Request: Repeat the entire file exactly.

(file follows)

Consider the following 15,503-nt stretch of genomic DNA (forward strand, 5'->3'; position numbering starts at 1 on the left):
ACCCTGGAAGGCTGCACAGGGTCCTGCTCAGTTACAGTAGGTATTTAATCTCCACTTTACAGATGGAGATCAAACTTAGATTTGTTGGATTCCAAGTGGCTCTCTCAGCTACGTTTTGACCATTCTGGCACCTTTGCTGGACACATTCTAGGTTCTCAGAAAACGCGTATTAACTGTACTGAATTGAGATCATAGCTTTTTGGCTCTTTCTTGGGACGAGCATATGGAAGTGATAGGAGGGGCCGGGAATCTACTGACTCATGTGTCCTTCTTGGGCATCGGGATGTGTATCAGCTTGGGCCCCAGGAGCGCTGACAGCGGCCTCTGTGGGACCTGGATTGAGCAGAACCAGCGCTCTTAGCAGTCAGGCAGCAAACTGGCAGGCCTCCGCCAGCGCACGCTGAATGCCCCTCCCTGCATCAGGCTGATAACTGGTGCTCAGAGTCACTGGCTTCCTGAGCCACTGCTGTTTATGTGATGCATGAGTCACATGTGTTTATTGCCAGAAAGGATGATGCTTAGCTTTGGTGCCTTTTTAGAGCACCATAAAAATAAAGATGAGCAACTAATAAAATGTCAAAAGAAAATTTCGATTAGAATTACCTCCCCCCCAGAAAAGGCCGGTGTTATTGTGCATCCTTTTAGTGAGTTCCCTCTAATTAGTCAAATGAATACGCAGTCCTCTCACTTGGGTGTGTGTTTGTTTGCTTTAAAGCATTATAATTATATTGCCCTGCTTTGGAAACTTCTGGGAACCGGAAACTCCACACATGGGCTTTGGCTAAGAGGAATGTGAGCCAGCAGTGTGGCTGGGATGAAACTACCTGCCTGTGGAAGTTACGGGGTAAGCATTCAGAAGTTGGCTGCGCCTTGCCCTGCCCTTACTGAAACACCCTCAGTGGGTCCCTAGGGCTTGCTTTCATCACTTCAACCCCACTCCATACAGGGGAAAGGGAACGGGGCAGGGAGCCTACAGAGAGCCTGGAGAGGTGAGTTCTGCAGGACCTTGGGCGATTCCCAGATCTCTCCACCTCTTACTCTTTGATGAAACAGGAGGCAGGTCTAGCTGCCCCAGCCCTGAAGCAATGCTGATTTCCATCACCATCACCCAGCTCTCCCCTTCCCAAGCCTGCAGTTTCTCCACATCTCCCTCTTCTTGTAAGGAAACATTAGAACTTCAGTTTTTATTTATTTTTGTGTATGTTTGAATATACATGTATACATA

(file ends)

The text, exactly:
Consider the following 15,503-nt stretch of genomic DNA (forward strand, 5'->3'; position numbering starts at 1 on the left):
ACCCTGGAAGGCTGCACAGGGTCCTGCTCAGTTACAGTAGGTATTTAATCTCCACTTTACAGATGGAGATCAAACTTAGATTTGTTGGATTCCAAGTGGCTCTCTCAGCTACGTTTTGACCATTCTGGCACCTTTGCTGGACACATTCTAGGTTCTCAGAAAACGCGTATTAACTGTACTGAATTGAGATCATAGCTTTTTGGCTCTTTCTTGGGACGAGCATATGGAAGTGATAGGAGGGGCCGGGAATCTACTGACTCATGTGTCCTTCTTGGGCATCGGGATGTGTATCAGCTTGGGCCCCAGGAGCGCTGACAGCGGCCTCTGTGGGACCTGGATTGAGCAGAACCAGCGCTCTTAGCAGTCAGGCAGCAAACTGGCAGGCCTCCGCCAGCGCACGCTGAATGCCCCTCCCTGCATCAGGCTGATAACTGGTGCTCAGAGTCACTGGCTTCCTGAGCCACTGCTGTTTATGTGATGCATGAGTCACATGTGTTTATTGCCAGAAAGGATGATGCTTAGCTTTGGTGCCTTTTTAGAGCACCATAAAAATAAAGATGAGCAACTAATAAAATGTCAAAAGAAAATTTCGATTAGAATTACCTCCCCCCCAGAAAAGGCCGGTGTTATTGTGCATCCTTTTAGTGAGTTCCCTCTAATTAGTCAAATGAATACGCAGTCCTCTCACTTGGGTGTGTGTTTGTTTGCTTTAAAGCATTATAATTATATTGCCCTGCTTTGGAAACTTCTGGGAACCGGAAACTCCACACATGGGCTTTGGCTAAGAGGAATGTGAGCCAGCAGTGTGGCTGGGATGAAACTACCTGCCTGTGGAAGTTACGGGGTAAGCATTCAGAAGTTGGCTGCGCCTTGCCCTGCCCTTACTGAAACACCCTCAGTGGGTCCCTAGGGCTTGCTTTCATCACTTCAACCCCACTCCATACAGGGGAAAGGGAACGGGGCAGGGAGCCTACAGAGAGCCTGGAGAGGTGAGTTCTGCAGGACCTTGGGCGATTCCCAGATCTCTCCACCTCTTACTCTTTGATGAAACAGGAGGCAGGTCTAGCTGCCCCAGCCCTGAAGCAATGCTGATTTCCATCACCATCACCCAGCTCTCCCCTTCCCAAGCCTGCAGTTTCTCCACATCTCCCTCTTCTTGTAAGGAAACATTAGAACTTCAGTTTTTATTTATTTTTGTGTATGTTTGAATATACATGTATACATA